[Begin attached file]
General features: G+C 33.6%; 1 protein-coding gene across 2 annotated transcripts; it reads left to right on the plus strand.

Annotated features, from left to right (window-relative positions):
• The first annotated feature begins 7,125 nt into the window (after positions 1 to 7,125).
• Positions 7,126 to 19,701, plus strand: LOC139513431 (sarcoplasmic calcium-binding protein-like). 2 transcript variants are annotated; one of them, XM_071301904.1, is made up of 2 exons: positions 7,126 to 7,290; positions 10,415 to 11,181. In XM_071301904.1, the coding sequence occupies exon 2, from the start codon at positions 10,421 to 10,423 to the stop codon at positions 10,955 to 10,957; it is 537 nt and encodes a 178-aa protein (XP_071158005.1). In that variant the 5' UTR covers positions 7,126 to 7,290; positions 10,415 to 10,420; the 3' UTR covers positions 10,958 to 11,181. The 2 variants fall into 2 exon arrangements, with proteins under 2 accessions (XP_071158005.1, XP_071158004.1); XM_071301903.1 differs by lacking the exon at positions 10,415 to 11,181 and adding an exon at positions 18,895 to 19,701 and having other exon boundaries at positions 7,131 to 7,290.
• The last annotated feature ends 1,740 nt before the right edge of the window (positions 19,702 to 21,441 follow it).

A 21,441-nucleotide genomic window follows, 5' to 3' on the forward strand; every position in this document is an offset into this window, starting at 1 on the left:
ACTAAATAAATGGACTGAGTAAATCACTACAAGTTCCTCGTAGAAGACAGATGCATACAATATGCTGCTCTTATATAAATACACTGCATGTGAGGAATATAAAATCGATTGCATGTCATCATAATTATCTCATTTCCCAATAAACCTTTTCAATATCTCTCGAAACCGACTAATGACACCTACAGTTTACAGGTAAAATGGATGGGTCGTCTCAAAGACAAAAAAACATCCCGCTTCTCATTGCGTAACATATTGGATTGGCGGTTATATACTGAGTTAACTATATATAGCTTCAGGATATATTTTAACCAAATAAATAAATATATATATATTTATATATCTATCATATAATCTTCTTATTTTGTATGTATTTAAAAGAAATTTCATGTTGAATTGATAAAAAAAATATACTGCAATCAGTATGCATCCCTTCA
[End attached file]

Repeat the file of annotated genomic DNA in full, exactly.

General features: G+C 33.6%; 1 protein-coding gene across 2 annotated transcripts; it reads left to right on the plus strand.

Annotated features, from left to right (window-relative positions):
• The first annotated feature begins 7,125 nt into the window (after positions 1 to 7,125).
• Positions 7,126 to 19,701, plus strand: LOC139513431 (sarcoplasmic calcium-binding protein-like). 2 transcript variants are annotated; one of them, XM_071301904.1, is made up of 2 exons: positions 7,126 to 7,290; positions 10,415 to 11,181. In XM_071301904.1, the coding sequence occupies exon 2, from the start codon at positions 10,421 to 10,423 to the stop codon at positions 10,955 to 10,957; it is 537 nt and encodes a 178-aa protein (XP_071158005.1). In that variant the 5' UTR covers positions 7,126 to 7,290; positions 10,415 to 10,420; the 3' UTR covers positions 10,958 to 11,181. The 2 variants fall into 2 exon arrangements, with proteins under 2 accessions (XP_071158005.1, XP_071158004.1); XM_071301903.1 differs by lacking the exon at positions 10,415 to 11,181 and adding an exon at positions 18,895 to 19,701 and having other exon boundaries at positions 7,131 to 7,290.
• The last annotated feature ends 1,740 nt before the right edge of the window (positions 19,702 to 21,441 follow it).

A 21,441-nucleotide genomic window follows, 5' to 3' on the forward strand; every position in this document is an offset into this window, starting at 1 on the left:
ACTAAATAAATGGACTGAGTAAATCACTACAAGTTCCTCGTAGAAGACAGATGCATACAATATGCTGCTCTTATATAAATACACTGCATGTGAGGAATATAAAATCGATTGCATGTCATCATAATTATCTCATTTCCCAATAAACCTTTTCAATATCTCTCGAAACCGACTAATGACACCTACAGTTTACAGGTAAAATGGATGGGTCGTCTCAAAGACAAAAAAACATCCCGCTTCTCATTGCGTAACATATTGGATTGGCGGTTATATACTGAGTTAACTATATATAGCTTCAGGATATATTTTAACCAAATAAATAAATATATATATATTTATATATCTATCATATAATCTTCTTATTTTGTATGTATTTAAAAGAAATTTCATGTTGAATTGATAAAAAAAATATACTGCAATCAGTATGCATCCCTTCA